I’m now en-route to Chicago, where I have to do two speeches tomorrow: the morning FogBugz demo, and, in the afternoon, I’ll be talking about hiring to a bunch of startup CEOs at the Inc. 500 conference. I’m editing this in the e text editor, a Windows clone of TextMate, which is coming along nicely but could still use some polish before I’m ready to switch to it full time.
Chicago; about 70 local software developers turned out. Chicago is a great city for architecture. Much better than New York. Here they build skyscrapers just because they love them.
Can I talk about hotels for a minute? There are about a million different ways to rate hotels. That makes user review sites, like TripAdvisor, somewhat hit-or-miss. One person’s hovel may be another person’s palace.
I’m sad to say that the Congress Plaza Hotel where we did the event at this morning does not qualify as anyone’s palace. The usual nice words you might use to describe such a hotel would be “threadbare” or “shabby.” Other words (“maccabre,” “Barton Fink,” and “scuzzy”) come to mind. This was entirely my fault; I set a target budget for hotels in each city and didn’t do the research to make sure the hotels would be entirely nice.
I’ll bet you can tell almost everything you need to know about the quality of a hotel based on how often they replace the sheets and towels. Another good indicator, for some bizarre reason, is plasma TVs. The nice chains, inexplicably, have old fashioned big-ass tube TVs. The ancient rotting edifices have 32” plasmas. I don’t know why this is. Maybe they think that having a plasma TV they can advertise on their web site will make them seem fancy.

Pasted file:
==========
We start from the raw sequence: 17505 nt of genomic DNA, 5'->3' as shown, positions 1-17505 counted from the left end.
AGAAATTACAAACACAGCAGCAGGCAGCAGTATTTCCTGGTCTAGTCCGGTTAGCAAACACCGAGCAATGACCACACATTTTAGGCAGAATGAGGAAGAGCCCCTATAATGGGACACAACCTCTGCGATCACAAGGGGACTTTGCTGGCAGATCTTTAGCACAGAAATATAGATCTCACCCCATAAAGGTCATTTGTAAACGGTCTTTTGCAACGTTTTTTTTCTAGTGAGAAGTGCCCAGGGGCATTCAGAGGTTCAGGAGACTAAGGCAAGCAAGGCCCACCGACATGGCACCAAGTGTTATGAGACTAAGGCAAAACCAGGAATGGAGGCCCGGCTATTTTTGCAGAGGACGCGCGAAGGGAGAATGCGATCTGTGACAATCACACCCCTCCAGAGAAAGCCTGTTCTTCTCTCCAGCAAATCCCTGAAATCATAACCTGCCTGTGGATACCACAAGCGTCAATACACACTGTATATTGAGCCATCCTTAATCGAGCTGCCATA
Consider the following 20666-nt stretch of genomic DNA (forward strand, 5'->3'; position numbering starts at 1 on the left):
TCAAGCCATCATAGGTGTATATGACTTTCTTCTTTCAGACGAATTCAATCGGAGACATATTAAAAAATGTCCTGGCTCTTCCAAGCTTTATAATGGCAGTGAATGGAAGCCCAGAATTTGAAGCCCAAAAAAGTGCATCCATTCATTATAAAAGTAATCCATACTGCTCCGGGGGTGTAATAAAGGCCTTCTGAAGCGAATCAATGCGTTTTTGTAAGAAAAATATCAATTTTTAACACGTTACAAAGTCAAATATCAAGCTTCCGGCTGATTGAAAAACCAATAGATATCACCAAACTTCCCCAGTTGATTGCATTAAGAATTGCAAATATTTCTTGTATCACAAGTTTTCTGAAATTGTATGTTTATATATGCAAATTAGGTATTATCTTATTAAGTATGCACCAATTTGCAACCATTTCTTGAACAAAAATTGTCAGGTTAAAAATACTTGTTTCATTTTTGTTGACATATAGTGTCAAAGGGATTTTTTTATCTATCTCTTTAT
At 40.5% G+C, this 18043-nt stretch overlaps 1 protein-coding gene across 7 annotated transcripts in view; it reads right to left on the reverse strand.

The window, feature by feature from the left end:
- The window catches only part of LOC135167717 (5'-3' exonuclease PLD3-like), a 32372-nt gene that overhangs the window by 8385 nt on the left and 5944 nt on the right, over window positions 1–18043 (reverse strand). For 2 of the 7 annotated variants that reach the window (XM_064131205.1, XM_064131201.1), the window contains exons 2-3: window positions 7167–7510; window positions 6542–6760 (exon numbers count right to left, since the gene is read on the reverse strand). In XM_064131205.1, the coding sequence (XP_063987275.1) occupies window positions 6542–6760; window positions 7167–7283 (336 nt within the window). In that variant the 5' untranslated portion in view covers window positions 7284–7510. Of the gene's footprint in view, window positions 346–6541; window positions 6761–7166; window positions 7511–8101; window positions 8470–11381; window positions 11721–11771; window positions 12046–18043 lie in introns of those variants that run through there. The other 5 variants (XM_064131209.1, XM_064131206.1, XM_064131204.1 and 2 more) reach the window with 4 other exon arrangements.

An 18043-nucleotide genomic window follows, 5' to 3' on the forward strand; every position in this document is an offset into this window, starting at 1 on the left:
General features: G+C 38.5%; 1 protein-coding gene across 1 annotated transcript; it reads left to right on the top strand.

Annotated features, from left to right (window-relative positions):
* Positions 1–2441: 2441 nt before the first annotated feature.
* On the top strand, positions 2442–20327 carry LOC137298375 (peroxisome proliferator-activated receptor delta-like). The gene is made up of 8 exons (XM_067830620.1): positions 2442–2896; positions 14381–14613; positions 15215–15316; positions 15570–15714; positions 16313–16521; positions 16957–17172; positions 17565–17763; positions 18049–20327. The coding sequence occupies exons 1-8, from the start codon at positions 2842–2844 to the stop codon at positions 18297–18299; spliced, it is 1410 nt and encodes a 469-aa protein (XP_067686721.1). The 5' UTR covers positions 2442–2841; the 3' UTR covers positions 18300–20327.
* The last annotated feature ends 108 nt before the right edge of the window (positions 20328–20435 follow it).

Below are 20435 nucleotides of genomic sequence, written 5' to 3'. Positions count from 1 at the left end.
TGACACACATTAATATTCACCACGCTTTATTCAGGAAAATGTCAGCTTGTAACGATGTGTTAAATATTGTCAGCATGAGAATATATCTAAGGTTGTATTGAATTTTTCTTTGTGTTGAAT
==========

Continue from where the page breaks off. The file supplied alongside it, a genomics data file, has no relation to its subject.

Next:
Anyway, the Congress Plaza Hotel is the kind of 850 room monstrosity that Lot Polish Airlines would fill up with a 777 full of passengers, on their way to Warsaw, if the plane was stuck in Chicago overnight due to mechanical failure.
Oh. And the staff was actually on strike. So people coming to the demo had to cross a picket line. I’m sorry about that. I never thought to ask if there was a strike at the time we booked. I guess shabby hotels just treat their employees shabbily. Apparently Chicago considered passing a law requiring hotels to tell people about these strikes when they booked rooms and meetings. It didn't pass.
The lesson from Chicago is that using cheap hotels is not a good idea for business meetings. Psychologically, I think that people tend to associate the environment they’re in with the presentation. When a demo is in a modern, new, shiny business hotel, it’s like a little one hour vacation in luxuryland. You go to the bathroom and it’s marble everywhere and individual cloth hand towels. And you think nice things about the demo. But when you go to a demo at the Congress Plaza and the rug is stained and there are fluorescent lights everywhere and the bathroom looks like LaGuardia airport, some of that general depressing aura of shabbiness will rub off on the product being presented.